Panama City is very humid. We arrived to find that we, and everyone else, would develop a thin layer of perspiration to wear everyday as an extra article of clothing. One of the immediate things one notices upon leaving the airport in Panama is that traffic here operates more quickly and fluidly that in the well structured and regulated setting we’re used to in the United States. Cars whiz past when able to find a foot of space and lanes are often intangible, if existent. Also, people use their horns more as a common means of communication to other drivers than in the States. It can be wild, chaotic even, but somehow everyone gets around without much evidence of frequent accidents occurring. The streets are dominated by cars, the sidewalks by people, except in a small shopping district (Cinco de Mayo) near where we live. There the street is dominated by people wandering between open store fronts with only a few small crossings for vehicle traffic. It’s a great place to observe a cross section of the working class in Panamanian culture through the multiplicity of shops, food markets (including a nearby fish market), and sidewalk stands that sell goods. Despite having a large shopping mall nearby, we find this district more interesting to traverse than the convenience of a mall is worth. Although we haven’t had as much time to explore Panama City as we will in the coming month, we have been able to go out a few times in Casco Viejo (the old district), which has developed into a tourist hotspot. We’ve mostly ventured there to enjoy a Panamanian dance hall that opens for parties every Thursday through Saturday. The dominant musical styles are Bachata, Merengue, Reggaeton, and, of course, Salsa. I’ve been taught a bit of each by our Colombian friends and coworkers, but hope to learn more, of Salsa especially, in the coming weeks. I’ve heard talk of a dance studio that offers cheap public lessons nearby and I’d love to take a few evenings to learn the dance better.
I am in a small room, in the Southwestern corner of the CTPA (Center for Tropical Paleontology and Archeology) of the Smithsonian Tropical Research Institute. It is about 9:30 in the morning, fairly early by all accounts, although it is fairly late compared to the 6 am morning necessitated for entering the field.
I woke at 7 today, as I fell out of unremembered dreams. I sleep on the bottom of a twin sized bunk bed, which my room mate and I pushed against the corner of the room, so that it lies between the windows. It wouldn’t be quite true to say that they let in a breeze, but when a storm begins one gravitates towards the screens to feel the touch of cooler air that reigns without.
The apartment is all windows, more or less. Wooden shutters fall in line after a series of screen, both of which one can open and close at leisure. We have the windows open always. Two rooms, connected by a communal bathroom, occupy the farthest edge of the apartment. The living and dining room blend into one another, as per open space design. Our furniture consists of two brown couches, a long mat of woven straw, and a wrought iron table with a matching set of chairs. The kitchen is snuggled in beside the dining area, separated by an island and overhead bookshelves. Having pulled our resources, and that of what has been left behind by past interns, our shelves are happily stocked with: novels and non-fiction readings; bananagrams and various card games; an assortment of snorkel gear; speakers and unclaimed cables; and four different bottles of drinks.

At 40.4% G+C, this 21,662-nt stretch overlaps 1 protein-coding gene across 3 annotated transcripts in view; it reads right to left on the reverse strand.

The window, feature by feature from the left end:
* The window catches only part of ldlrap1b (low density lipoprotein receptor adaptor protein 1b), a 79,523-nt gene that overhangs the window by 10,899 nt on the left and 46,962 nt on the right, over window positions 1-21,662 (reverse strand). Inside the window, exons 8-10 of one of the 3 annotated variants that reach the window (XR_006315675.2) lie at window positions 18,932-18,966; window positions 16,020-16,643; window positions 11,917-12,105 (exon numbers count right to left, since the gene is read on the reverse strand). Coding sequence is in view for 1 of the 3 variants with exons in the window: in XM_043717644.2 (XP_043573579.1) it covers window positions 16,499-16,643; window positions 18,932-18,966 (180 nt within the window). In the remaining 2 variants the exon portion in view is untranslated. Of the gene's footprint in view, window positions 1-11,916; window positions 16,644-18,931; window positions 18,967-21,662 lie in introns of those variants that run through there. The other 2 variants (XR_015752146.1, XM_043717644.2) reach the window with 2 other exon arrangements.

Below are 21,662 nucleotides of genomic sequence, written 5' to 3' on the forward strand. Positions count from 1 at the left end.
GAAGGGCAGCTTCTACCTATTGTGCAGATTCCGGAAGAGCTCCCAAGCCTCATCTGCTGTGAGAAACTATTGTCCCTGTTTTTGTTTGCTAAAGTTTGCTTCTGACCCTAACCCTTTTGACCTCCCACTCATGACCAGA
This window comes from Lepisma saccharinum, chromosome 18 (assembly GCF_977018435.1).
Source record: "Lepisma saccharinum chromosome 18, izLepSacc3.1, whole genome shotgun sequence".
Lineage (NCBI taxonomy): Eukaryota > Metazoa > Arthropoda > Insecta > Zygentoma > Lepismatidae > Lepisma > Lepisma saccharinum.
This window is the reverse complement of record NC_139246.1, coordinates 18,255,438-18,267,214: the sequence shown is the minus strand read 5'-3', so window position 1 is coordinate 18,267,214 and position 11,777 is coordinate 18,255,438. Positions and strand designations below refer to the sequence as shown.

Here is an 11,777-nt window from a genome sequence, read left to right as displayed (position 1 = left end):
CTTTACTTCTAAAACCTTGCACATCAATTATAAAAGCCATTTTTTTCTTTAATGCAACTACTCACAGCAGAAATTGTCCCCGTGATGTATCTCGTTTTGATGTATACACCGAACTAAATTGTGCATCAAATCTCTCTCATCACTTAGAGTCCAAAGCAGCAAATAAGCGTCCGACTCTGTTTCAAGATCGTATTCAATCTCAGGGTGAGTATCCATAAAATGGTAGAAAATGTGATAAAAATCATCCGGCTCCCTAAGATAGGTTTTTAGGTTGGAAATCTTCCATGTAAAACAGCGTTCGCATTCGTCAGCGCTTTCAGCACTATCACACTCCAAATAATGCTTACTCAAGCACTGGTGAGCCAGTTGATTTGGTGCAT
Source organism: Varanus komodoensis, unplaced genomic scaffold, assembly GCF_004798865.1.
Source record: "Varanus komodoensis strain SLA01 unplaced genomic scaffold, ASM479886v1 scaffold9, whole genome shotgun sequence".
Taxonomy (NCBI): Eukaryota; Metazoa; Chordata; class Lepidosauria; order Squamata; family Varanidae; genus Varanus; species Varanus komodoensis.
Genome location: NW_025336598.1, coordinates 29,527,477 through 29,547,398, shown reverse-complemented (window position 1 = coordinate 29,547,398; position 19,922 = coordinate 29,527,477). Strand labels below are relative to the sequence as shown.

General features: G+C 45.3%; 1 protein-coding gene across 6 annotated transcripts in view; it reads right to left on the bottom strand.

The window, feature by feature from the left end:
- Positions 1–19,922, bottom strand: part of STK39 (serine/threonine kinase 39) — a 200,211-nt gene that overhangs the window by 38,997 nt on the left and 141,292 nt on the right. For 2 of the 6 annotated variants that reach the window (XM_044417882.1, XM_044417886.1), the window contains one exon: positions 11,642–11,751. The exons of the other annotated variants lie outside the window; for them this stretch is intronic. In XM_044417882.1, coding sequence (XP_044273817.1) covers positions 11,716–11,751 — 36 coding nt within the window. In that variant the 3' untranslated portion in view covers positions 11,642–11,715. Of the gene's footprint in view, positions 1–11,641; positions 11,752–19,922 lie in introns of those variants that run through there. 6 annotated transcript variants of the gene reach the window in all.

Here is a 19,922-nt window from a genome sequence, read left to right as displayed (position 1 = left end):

We have spent the better part of the past few days scrubbing down the inside of the refrigerator, our odd paring of dishes, the floors, and the unmentionable findings of the bathroom. It is summer in the tropics, and thus mold and mildew grow on everything if not cleaned and cared for right away.
Be that as it may, I am enchanted with my new home – both in regards to the apartment and the city itself. I have only been in Panama for a few days – less than three, actually – but I will provide my impressions thus far.
The world is humid and hot, as is to be expected of the tropics, but the words mean nothing against the feel of the air, thick as sweat, flowing over ones body and the sun, caught by the air, wrapped around ones arms and legs. The landscape, though urban, is marked with the attenuated touch of the tropics. In the eyes of another, the buildings may look old and run down, but such is the mark of the tropics – the climate eats away at the buildings, covers them in moss and greens, crumbles. The flora and fauna are the textbook ideals of a rainforest. Broad leafy trees overhead, birds of every color and size, animal calls from every direction – the land is never silent. I quickly learned that the squirrel of South America is an agouti – a rabbit sized rodent that looks like a miniature caybara. Sloths are indeed abundant, and yesterday on my hike to the top of Cerro Ancon, a walk up a hill to the natural preserve, I finally saw my first sloth and had an appropriate first sloth freakout yelpy dance.
Still to come is a visit to a few islands, field stations in the Caribbean, three weeks of camping on the peninsula, and a canopy crane among other things. Until then..